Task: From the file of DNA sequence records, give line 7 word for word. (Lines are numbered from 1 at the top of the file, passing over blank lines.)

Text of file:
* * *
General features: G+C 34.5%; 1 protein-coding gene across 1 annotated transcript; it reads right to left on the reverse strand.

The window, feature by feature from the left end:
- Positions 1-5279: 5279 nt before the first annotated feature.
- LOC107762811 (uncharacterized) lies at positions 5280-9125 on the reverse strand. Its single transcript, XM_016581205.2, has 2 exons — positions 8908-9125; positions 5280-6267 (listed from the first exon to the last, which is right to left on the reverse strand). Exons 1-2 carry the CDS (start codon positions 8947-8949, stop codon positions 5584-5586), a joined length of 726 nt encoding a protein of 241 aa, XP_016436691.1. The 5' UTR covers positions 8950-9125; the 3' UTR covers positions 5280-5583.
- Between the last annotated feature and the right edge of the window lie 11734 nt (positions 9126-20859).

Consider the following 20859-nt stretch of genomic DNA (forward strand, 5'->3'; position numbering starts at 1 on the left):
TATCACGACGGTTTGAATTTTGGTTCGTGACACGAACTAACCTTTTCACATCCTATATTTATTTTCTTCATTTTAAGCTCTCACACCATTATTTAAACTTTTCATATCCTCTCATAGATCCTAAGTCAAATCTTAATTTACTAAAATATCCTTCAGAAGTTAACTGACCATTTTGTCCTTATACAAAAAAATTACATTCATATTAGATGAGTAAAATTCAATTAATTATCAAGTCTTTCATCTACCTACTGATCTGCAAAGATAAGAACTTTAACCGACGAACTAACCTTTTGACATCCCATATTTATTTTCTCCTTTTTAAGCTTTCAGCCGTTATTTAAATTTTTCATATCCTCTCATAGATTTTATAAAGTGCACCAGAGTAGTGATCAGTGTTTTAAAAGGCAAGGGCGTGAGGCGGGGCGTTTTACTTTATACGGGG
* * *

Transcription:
TATCACGACGGTTTGAATTTTGGTTCGTGACACGAACTAACCTTTTCACATCCTATATTTATTTTCTTCATTTTAAGCTCTCACACCATTATTTAAACTTTTCATATCCTCTCATAGATCCTAAGTCAAATCTTAATTTACTAAAATATCCTTCAGAAGTTAACTGACCATTTTGTCCTTATACAAAAAAATTACATTCATATTAGATGAGTAAAATTCAATTAATTATCAAGTCTTTCATCTACCTACTGATCTGCAAAGATAAGAACTTTAACCGACGAACTAACCTTTTGACATCCCATATTTATTTTCTCCTTTTTAAGCTTTCAGCCGTTATTTAAATTTTTCATATCCTCTCATAGATTTTATAAAGTGCACCAGAGTAGTGATCAGTGTTTTAAAAGGCAAGGGCGTGAGGCGGGGCGTTTTACTTTATACGGGG